The gist of Smith's single-factor declaration seems to rest on probabilities. "People are sometimes confused by the fact that complex conditions have a long list of necessary factors," he writes. "However, the odds against more than one necessary factor pushing the phenomenon across the line into epidemic at the exact same time is astronomical." This seems to me far too rigid a way to look at this. Epidemics, if that's a useful word at all (I'd prefer a systemic accident, catastrophe or disaster following Perrow), may differ in the number of necessary factors. Most systemic disasters require a crisis and a pathway of transmission, both of which may have to develop over time; each of those can have component parts. And as one of Smith's commenters suggests, some of these necessary factors may at times provide buffers and at other times generate strong correlations. Thus in the subprime disaster, you clearly had underlying economic factors (lagging incomes, low interest rates) that were correlated and that may well have been linked to larger policy factors like deregulation and perhaps even technological innovation, which drove both Wall Street and globalization. That's why it's so difficult to identify a small number of factors -- real estate alone, say, or Fannie Mae -- or culprits: It was a complex set of probabilities that converged. (The same commenter argues that Smith needs to consult "random matrix theory," which, simply put, I think, suggests that small changes can sometimes lead to big results.)
Another Modeled Behavior commenter takes us back to Smith's language and how we describe these phenomena. He argues that when Smith talks of "precipitating factors," there can, "almost by definition, only be one." He continues: "But to me that seems people usually care about the causative factors: what happened to cause this thing, so we can prevent it next time? In that case, it's a mistake to single out one event when there are many equal contributors. Not just in cancer, but in recessions and crime too."
That makes a great amount of sense. History tells us that the further one studies a major historical event -- World War II, the Great Depression, the fall of the Roman Empire -- the more multicausal these events become; the "event" is less a single cause than a systemic event. (Journalism, it is true, has a weakness for single-cause explanations.) In fact, "precipitating events," whether it's the Crash of '29 or Pearl Harbor, may well be spectacular, but their importance decreases with study. They are, in a sense, nearly random: Another event might well have kicked off a disaster -- the same or one quite different -- because the conditions, the environment, required very little to nudge it over into systemic disaster or epidemic. The same seems to apply to many cancers, which are extremely heterogeneous and difficult to categorize. A few cancers, usually rare or childhood, stem from single genetic changes. But most cancers seem to require multiple changes. The organism or cells have to reach a tipping point (to recklessly use another popular metaphor) where they proliferate out of control. But the "precipitating factor" is not the cause.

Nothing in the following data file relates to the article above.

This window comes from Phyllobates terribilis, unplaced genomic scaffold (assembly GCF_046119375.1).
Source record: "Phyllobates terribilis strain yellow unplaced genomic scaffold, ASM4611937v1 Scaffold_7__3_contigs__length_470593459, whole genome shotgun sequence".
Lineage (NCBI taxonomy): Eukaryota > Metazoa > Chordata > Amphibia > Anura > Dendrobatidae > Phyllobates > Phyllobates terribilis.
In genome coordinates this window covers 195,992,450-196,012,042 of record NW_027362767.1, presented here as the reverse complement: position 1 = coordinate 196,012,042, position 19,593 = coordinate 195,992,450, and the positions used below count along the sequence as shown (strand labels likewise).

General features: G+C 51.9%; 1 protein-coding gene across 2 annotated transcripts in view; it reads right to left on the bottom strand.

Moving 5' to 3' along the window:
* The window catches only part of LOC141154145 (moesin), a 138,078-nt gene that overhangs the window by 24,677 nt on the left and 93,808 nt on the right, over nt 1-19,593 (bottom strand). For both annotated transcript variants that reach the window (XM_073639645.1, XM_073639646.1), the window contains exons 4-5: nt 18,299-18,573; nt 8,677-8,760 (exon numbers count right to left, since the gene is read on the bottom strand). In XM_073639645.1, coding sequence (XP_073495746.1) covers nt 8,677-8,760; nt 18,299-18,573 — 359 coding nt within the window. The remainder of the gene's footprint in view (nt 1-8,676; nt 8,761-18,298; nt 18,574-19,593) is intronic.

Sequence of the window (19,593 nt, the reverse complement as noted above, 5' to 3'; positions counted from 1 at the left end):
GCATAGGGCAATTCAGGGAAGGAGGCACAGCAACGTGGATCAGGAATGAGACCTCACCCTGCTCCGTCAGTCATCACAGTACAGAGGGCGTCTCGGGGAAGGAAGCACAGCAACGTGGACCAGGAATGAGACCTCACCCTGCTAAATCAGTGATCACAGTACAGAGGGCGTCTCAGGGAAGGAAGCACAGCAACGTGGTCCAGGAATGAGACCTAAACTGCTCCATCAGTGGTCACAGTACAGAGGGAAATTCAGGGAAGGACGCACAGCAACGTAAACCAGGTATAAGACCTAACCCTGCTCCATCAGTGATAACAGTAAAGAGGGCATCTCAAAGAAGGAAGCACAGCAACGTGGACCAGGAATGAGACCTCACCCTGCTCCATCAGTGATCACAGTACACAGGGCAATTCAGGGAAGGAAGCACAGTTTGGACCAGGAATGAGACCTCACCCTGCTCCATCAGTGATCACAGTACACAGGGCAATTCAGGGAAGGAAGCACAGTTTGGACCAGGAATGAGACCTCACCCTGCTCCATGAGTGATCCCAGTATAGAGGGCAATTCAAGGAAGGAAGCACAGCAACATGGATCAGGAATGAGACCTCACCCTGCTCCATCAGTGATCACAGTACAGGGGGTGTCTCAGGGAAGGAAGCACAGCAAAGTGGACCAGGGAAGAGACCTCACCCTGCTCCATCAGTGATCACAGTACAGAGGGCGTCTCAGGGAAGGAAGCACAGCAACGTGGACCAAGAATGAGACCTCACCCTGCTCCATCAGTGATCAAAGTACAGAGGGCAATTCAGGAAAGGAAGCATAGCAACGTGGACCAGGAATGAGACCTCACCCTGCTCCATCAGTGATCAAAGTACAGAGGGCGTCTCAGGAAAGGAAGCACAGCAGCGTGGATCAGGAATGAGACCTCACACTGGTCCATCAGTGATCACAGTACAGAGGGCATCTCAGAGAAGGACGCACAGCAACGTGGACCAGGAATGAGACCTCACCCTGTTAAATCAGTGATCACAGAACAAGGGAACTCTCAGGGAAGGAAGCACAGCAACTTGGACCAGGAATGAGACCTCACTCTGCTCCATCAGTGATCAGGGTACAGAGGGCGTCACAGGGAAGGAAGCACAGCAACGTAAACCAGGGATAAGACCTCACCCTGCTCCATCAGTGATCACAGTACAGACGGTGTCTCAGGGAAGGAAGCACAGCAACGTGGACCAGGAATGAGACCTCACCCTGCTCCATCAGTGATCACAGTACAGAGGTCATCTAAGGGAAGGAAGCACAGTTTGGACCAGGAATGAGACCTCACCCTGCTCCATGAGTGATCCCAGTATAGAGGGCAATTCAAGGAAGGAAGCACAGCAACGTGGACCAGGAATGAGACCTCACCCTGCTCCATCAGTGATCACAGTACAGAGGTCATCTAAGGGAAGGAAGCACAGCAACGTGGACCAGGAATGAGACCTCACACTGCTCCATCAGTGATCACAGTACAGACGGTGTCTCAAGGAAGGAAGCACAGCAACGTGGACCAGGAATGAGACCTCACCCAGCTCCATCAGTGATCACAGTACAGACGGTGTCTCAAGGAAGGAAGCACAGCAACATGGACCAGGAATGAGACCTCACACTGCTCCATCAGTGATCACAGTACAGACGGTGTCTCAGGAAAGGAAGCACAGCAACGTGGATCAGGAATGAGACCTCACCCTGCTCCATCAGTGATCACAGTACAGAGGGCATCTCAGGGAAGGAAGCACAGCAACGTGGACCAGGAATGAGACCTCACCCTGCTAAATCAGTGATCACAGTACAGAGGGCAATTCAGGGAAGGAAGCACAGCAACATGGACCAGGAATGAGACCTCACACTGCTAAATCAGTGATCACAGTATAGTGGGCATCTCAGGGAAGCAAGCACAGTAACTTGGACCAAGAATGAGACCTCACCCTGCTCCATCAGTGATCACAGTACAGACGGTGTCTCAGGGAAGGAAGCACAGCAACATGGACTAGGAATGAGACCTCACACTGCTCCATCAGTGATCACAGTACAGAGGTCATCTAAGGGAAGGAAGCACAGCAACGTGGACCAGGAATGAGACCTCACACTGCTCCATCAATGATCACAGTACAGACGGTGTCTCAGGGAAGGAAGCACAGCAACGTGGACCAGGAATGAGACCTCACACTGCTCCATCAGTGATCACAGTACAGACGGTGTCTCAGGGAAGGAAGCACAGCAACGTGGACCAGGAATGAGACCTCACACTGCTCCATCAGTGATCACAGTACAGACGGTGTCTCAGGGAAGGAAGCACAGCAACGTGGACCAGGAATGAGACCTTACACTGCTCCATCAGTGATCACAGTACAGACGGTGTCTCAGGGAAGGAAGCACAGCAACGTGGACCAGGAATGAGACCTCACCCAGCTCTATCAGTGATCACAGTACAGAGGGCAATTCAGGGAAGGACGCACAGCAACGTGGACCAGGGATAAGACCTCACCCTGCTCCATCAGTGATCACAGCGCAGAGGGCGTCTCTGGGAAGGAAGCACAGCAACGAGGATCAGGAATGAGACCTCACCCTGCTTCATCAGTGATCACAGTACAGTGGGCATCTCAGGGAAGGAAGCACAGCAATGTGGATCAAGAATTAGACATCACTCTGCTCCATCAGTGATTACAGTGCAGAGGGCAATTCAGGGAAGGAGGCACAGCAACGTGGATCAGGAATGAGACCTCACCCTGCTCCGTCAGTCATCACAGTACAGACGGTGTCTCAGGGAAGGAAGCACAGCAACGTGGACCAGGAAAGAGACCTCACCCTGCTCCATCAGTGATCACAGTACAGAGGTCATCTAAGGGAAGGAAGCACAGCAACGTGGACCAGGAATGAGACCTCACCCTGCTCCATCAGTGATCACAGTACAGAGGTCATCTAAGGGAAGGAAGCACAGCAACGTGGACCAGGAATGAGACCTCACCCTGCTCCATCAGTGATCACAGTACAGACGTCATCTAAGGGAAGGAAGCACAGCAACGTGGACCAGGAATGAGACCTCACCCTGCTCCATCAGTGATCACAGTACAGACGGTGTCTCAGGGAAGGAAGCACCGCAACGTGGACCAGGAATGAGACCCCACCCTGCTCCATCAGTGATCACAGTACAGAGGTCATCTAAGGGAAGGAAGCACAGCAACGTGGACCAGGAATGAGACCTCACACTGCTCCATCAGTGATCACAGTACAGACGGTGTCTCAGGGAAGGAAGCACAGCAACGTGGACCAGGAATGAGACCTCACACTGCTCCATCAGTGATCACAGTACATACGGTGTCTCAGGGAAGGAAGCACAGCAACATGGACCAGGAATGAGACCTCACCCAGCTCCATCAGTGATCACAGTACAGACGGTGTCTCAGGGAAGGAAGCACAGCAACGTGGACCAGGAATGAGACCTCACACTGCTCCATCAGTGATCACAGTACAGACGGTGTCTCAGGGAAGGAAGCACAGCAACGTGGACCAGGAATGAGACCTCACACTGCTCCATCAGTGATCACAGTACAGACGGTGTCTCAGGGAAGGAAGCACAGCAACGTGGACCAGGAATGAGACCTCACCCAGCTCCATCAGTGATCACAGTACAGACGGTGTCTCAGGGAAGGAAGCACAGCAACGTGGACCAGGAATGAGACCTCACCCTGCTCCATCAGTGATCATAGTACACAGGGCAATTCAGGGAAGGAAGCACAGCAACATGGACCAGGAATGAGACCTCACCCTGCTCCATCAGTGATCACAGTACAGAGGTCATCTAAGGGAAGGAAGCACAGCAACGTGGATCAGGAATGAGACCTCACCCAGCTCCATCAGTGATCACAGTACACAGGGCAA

What gives this discussion currency, of course, is our own recent bout with financial disaster. The popular response to 2008 and what has followed is to focus on the single cause -- subprime, deregulation, globalization, greed, compensation -- and fail to separate out precipitating factors from less satisfying, more complex and ambiguous causes. But subprime alone was not enough to nearly bring down the world financial system. Much more was going on. Perhaps lead paint does play a major role in crime; perhaps that single bacteria is the major "cause" of peptic ulcers. But I would argue, even if that was the case, that single-factor causes of systemic disasters are as rare as single defective genes as a cause of cancer.
Robert Teitelman is editor in chief of The Deal magazine.